Creation of 410,000 New Affordable Homes Through Vouchers and Newly Constructed Units Would Fight Homelessness and Housing Shortages
On March 28, the House Financial Services Committee approved, by a vote of 32-26, the “Ending Homelessness Act of 2019” (H.R. 1856) on March 28. The legislation was first introduced by House Financial Services Committee Chair Maxine Waters (D-CA) in 2016 and reintroduced last week. The proposal would provide $13.27 billion over five years to fight homelessness and housing shortages through vouchers, the construction of new units, and outreach.
The “Ending Homelessness Act” (HR 1856) is a comprehensive plan to ensure the lowest-income people have safe, decent, and affordable housing by investing $13.27 billion over five years to create 410,000 new affordable homes.
To date, the “Ending Homelessness Act of 2019” has 46 cosponsors. As of yet, there are no cosponsors from New Jersey’s House delegation. Click here to find the emails and phone numbers for the staff assigned to housing for New Jersey’s twelve members of its House delegation. You can call or email this staffers and ask them to ask their bosses to cosponsor H.R. 1856.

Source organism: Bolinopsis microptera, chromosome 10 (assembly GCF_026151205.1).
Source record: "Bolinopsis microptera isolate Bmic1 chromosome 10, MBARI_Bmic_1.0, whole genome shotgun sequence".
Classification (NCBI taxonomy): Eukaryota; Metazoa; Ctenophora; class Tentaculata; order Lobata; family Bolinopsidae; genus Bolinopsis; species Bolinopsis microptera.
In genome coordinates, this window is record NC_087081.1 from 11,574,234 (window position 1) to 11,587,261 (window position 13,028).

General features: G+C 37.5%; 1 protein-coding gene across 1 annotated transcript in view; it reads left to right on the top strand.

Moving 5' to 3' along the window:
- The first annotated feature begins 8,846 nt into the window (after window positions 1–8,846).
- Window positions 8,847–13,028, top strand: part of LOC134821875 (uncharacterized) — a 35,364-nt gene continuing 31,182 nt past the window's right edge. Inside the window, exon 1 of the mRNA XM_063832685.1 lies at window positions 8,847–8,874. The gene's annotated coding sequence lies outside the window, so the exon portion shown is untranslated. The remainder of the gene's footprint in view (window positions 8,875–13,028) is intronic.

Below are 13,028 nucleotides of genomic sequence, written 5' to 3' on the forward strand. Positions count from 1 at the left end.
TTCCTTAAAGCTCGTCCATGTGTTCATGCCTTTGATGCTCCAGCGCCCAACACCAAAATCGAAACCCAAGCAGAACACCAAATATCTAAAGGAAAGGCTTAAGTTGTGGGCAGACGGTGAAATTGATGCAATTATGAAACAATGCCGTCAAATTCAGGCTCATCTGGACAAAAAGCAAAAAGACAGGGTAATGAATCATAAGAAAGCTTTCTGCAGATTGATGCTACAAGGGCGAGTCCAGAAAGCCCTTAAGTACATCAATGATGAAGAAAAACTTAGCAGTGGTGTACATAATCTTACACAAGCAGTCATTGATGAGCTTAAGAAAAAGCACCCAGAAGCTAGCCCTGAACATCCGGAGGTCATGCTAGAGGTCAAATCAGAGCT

New Jersey needs an investment in affordable new homes. NJCounts 2018 found 9,303 homeless men, women and children counted across New Jersey on the evening of January 23, 2018. The National Low Income Housing Coalition’s The Gap report found that in New Jersey in 2017, there were almost 300,000 extremely low income renters. At the same time, there is a shortage of over 200,000 affordable and available rental units for households at or below extremely low income.
The bill’s funding is targeted to McKinney-Vento Homeless Assistance Grants, new Special Purpose Section 8 Housing Choice Vouchers (HCV), the national Housing Trust Fund, outreach to connect homeless people to resources, and state/local initiatives.
The bill would provide 410,000 new affordable homes for the lowest-income households. It would also permanently authorize the McKinney-Vento Homeless Assistance Act and the U.S. Interagency Council on Homelessness—both of which are essential to ensure homeless people have access to emergency shelter and services, transitional housing, job training, primary health care, and education.
Click here to read more from the National Low Income Housing Coalition (NLIHC.)